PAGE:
Choice and permission are key
Multichannel campaigns will find greater success when marketers are aware of consumer preferences and behaviors. That finding, from a Forrester Consulting study commissioned by ExactTarget, should not come as a surprise. But marketers may be ignoring its implications.
Just 32% of marketing decision-makers surveyed in July 2009 said they knew how their customers behaved across channels, and only 37% were aware of consumers’ channel preferences.
In June, ExactTarget found in its “2009 Channel Preferences Survey” that Americans’ opinions about permission marketing were changing. Respondents’ preference for e-mail and text messaging was greater than the year before, and direct mail was losing ground fast.
Now, consumers choose e-mail at a rate of three-to-one over any other channel for marketing communications.
But permission is key. One-half of consumers said unsolicited messages were unacceptable even from companies they did business with regularly. That was up from about one-quarter in 2008.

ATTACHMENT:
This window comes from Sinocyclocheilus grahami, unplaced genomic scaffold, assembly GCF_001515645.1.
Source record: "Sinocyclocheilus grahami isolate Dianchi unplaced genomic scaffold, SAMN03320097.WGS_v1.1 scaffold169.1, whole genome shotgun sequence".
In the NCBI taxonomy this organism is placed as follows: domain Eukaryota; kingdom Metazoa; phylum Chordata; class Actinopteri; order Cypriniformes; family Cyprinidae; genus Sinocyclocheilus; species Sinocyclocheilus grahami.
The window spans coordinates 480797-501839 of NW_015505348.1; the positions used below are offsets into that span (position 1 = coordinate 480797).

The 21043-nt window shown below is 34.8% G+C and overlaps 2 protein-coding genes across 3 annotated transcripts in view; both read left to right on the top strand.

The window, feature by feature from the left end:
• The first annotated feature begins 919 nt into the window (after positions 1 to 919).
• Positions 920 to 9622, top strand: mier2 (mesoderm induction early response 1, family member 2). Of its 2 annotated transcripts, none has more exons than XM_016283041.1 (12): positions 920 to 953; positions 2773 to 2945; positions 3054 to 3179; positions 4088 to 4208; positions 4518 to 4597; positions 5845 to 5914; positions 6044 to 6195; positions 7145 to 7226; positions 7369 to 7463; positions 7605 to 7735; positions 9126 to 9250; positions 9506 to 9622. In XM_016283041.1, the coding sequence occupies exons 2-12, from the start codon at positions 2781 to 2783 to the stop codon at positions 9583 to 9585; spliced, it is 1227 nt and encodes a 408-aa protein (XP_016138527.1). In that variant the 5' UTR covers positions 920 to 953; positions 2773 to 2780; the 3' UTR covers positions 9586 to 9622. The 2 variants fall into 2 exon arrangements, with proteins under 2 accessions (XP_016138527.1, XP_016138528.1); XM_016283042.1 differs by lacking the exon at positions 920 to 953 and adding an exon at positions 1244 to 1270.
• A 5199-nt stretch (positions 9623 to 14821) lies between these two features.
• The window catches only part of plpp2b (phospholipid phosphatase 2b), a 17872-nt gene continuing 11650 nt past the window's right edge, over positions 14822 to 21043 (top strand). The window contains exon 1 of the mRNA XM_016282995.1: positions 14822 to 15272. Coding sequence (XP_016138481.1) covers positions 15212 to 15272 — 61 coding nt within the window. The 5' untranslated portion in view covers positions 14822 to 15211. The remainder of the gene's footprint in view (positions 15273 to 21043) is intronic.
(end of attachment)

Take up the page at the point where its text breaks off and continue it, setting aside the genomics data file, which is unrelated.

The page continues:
Interestingly, as e-mail gained in popularity for marketing messages, Internet users reported using it less for their own written communications, down 10 percentage points year over year.
In spite of Web users’ increased use of social networks for written communication, they were not very open to receiving marketing messages through such sites. ExactTarget found that 70% of monthly Facebook users who were fans of a brand said they had not given companies permission to send them information through the channel—again marking the importance of explicit opt-ins and channel preferences.
“The bottom line is that in an industry where new digital communications make it easier to send a variety of messages, it’s imperative that marketers not only send the right message, to the right person, at the right time, but that they use the right channel as well,” said Morgan Stewart, ExactTarget’s director of research and strategy, in a statement.
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Check out today’s other article, “College Kids Are the Digital Demo.”